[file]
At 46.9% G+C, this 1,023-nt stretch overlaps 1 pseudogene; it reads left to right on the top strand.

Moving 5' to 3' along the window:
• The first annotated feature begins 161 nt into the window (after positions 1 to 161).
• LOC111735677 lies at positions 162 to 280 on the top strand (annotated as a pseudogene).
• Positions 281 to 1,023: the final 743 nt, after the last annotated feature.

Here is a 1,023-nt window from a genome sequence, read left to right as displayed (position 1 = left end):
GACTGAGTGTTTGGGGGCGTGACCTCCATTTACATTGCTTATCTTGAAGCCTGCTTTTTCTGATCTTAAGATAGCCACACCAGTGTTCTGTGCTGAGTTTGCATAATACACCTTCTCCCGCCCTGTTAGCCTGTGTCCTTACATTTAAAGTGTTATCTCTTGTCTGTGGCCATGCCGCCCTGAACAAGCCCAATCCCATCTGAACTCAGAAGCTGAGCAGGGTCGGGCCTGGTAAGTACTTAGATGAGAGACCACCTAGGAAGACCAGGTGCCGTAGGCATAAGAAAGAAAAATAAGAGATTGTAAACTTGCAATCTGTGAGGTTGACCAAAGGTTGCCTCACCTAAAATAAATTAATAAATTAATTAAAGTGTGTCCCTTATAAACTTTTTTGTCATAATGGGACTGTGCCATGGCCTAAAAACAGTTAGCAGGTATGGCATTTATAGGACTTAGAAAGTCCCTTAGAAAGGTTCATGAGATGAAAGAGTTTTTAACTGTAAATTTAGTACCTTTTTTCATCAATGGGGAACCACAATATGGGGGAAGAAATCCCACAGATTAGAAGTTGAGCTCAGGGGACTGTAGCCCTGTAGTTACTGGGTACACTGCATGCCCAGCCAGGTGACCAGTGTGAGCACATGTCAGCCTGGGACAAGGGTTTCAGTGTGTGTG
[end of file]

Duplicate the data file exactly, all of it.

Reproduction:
At 46.9% G+C, this 1,023-nt stretch overlaps 1 pseudogene; it reads left to right on the top strand.

Moving 5' to 3' along the window:
• The first annotated feature begins 161 nt into the window (after positions 1 to 161).
• LOC111735677 lies at positions 162 to 280 on the top strand (annotated as a pseudogene).
• Positions 281 to 1,023: the final 743 nt, after the last annotated feature.

Here is a 1,023-nt window from a genome sequence, read left to right as displayed (position 1 = left end):
GACTGAGTGTTTGGGGGCGTGACCTCCATTTACATTGCTTATCTTGAAGCCTGCTTTTTCTGATCTTAAGATAGCCACACCAGTGTTCTGTGCTGAGTTTGCATAATACACCTTCTCCCGCCCTGTTAGCCTGTGTCCTTACATTTAAAGTGTTATCTCTTGTCTGTGGCCATGCCGCCCTGAACAAGCCCAATCCCATCTGAACTCAGAAGCTGAGCAGGGTCGGGCCTGGTAAGTACTTAGATGAGAGACCACCTAGGAAGACCAGGTGCCGTAGGCATAAGAAAGAAAAATAAGAGATTGTAAACTTGCAATCTGTGAGGTTGACCAAAGGTTGCCTCACCTAAAATAAATTAATAAATTAATTAAAGTGTGTCCCTTATAAACTTTTTTGTCATAATGGGACTGTGCCATGGCCTAAAAACAGTTAGCAGGTATGGCATTTATAGGACTTAGAAAGTCCCTTAGAAAGGTTCATGAGATGAAAGAGTTTTTAACTGTAAATTTAGTACCTTTTTTCATCAATGGGGAACCACAATATGGGGGAAGAAATCCCACAGATTAGAAGTTGAGCTCAGGGGACTGTAGCCCTGTAGTTACTGGGTACACTGCATGCCCAGCCAGGTGACCAGTGTGAGCACATGTCAGCCTGGGACAAGGGTTTCAGTGTGTGTG